Data extracted included age, sex, disease location, disease severity at presentation, preoperative medical therapy, surgical indication, the type of surgical procedure performed, date of surgery, length of hospital stay, and postoperative complications. Complications were identified during the postoperative inpatient course.
The primary outcome of interest was the effect of IFX therapy on complication rate following bowel resection. A secondary outcome of interest was the effect of IFX therapy on hospital length of stay.
Definition of Terms
Disease location was determined as the maximum extent of macroscopic disease present before surgery as evidenced by colonoscopy and radiographic reports. The Montreal classification was used to classify CD both by disease location and behavior (17). Upper gastrointestinal disease was, however, defined as clinically significant ulceration with jejunal involvement. Disease behavior by Montreal classification included nonstricturing/nonpenetrating (inflammatory disease never complicated—B1), stricturing (occurrence of constant luminal narrowing by radiographic, endoscopic, or surgery with prestenotic dilatation or obstructive signs or symptoms, never penetrating—B2), and penetrating (occurrence of intraabdominal or perianal fistulas, inflammatory masses, and/or abscesses—B3). Complications were defined as any adverse outcome during the postoperative hospital course. Major complications were defined a priori as any infection, abscess, bowel obstruction, anastomotic leak, or any complication requiring reoperation or ICU-level care. The duration between the last administration of IFX and the day of operation was recorded.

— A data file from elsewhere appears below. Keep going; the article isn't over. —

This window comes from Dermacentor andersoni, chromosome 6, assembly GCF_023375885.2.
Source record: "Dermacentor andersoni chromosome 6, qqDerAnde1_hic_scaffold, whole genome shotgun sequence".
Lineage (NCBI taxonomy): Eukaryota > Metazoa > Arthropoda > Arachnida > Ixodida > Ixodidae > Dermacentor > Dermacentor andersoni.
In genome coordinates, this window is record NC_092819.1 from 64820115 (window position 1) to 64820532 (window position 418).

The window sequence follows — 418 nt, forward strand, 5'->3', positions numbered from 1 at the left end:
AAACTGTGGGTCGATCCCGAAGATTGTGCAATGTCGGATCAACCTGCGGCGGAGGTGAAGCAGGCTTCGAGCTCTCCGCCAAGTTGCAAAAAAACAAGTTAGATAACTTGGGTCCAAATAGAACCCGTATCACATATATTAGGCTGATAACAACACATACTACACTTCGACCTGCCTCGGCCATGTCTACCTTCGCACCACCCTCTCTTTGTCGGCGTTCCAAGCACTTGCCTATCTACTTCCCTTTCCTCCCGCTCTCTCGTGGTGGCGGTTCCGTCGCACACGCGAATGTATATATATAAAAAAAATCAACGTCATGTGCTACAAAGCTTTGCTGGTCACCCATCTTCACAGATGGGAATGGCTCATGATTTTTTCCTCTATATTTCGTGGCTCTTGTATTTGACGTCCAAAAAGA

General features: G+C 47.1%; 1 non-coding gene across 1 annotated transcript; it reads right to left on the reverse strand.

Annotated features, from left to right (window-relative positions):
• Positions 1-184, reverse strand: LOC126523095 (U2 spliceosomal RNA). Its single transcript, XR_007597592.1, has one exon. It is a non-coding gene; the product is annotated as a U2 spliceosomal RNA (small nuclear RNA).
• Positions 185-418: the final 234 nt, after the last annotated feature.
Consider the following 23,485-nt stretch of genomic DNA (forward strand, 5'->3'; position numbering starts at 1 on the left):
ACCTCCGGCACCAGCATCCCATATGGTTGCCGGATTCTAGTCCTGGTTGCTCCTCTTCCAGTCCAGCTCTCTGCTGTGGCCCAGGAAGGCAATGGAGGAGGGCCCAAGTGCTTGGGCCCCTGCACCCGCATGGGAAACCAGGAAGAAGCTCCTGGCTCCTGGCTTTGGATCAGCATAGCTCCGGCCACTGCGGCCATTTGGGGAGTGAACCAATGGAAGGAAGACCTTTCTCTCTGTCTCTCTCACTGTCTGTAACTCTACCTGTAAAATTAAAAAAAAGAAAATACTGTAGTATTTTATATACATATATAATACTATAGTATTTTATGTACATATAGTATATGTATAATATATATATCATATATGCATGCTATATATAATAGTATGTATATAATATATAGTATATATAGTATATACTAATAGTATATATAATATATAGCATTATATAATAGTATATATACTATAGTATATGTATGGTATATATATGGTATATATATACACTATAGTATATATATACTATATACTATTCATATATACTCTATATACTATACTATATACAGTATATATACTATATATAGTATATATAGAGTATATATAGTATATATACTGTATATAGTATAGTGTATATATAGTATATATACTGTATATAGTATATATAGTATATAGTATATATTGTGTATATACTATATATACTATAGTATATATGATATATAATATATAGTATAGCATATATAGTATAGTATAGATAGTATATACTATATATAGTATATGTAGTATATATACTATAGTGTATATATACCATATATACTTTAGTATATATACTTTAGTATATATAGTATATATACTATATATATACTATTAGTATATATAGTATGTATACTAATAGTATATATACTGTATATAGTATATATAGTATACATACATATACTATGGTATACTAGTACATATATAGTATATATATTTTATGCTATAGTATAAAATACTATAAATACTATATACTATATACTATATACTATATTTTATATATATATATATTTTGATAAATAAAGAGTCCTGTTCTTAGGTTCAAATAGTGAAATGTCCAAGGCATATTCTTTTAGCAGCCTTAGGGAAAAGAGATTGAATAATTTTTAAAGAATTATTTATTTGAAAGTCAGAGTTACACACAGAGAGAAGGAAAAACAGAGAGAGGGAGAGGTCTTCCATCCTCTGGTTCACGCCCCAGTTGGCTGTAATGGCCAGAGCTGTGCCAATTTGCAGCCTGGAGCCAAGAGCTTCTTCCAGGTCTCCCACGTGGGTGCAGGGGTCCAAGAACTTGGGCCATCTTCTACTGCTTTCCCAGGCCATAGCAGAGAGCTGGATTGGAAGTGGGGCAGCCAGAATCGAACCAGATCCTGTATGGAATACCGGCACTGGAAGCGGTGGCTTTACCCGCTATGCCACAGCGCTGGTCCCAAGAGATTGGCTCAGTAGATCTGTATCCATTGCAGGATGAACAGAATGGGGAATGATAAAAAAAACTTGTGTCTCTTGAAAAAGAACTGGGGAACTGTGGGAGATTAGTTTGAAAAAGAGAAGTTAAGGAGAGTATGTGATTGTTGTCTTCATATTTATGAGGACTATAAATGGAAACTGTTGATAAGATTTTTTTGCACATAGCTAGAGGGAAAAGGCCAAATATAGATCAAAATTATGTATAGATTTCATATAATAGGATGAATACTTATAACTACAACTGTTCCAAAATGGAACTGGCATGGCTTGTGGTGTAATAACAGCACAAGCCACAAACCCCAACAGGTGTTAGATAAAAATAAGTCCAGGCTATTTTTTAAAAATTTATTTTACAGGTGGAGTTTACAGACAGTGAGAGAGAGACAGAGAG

Demographic, clinical, and surgical variables were summarized by treatment group (received IFX vs never received IFX before operation) through means and standard deviations for most continuous variables; median and interquartile range for preoperative disease duration; and through proportions for categorical variables. Comparisons across groups were performed via t tests when comparing means, Wilcoxon rank sum tests when comparing medians, and Pearson χ2 tests when comparing proportions (Fisher exact tests were used when comparing proportions with <5 cases in at least 1 cell).
The proportion of patients with postoperative complications was compared between those who were treated with IFX and those never treated with IFX before surgery. Median postoperative length of stay was compared using Mann-Whitney U test. Two-tailed P < 0.05 were considered statistically significant. Statistical analysis was performed using IBM SPSS Statistics (version 21.0, IBM, Armonk, NY). To account for potential confounding effects, we performed multivariate logistic regression analyses. In this analysis, we included variables for age at diagnosis, duration of disease before surgery, whether the subject was on steroids at time of surgery, and year the operation took place. We hypothesized a priori that these variables might independently affect surgical outcomes. Given the possibility that surgical technique and medical management might have changed over time, we repeated both of these analyses including only patients operated on after 2000 (the year that IFX was first used for Crohn patients in our institution).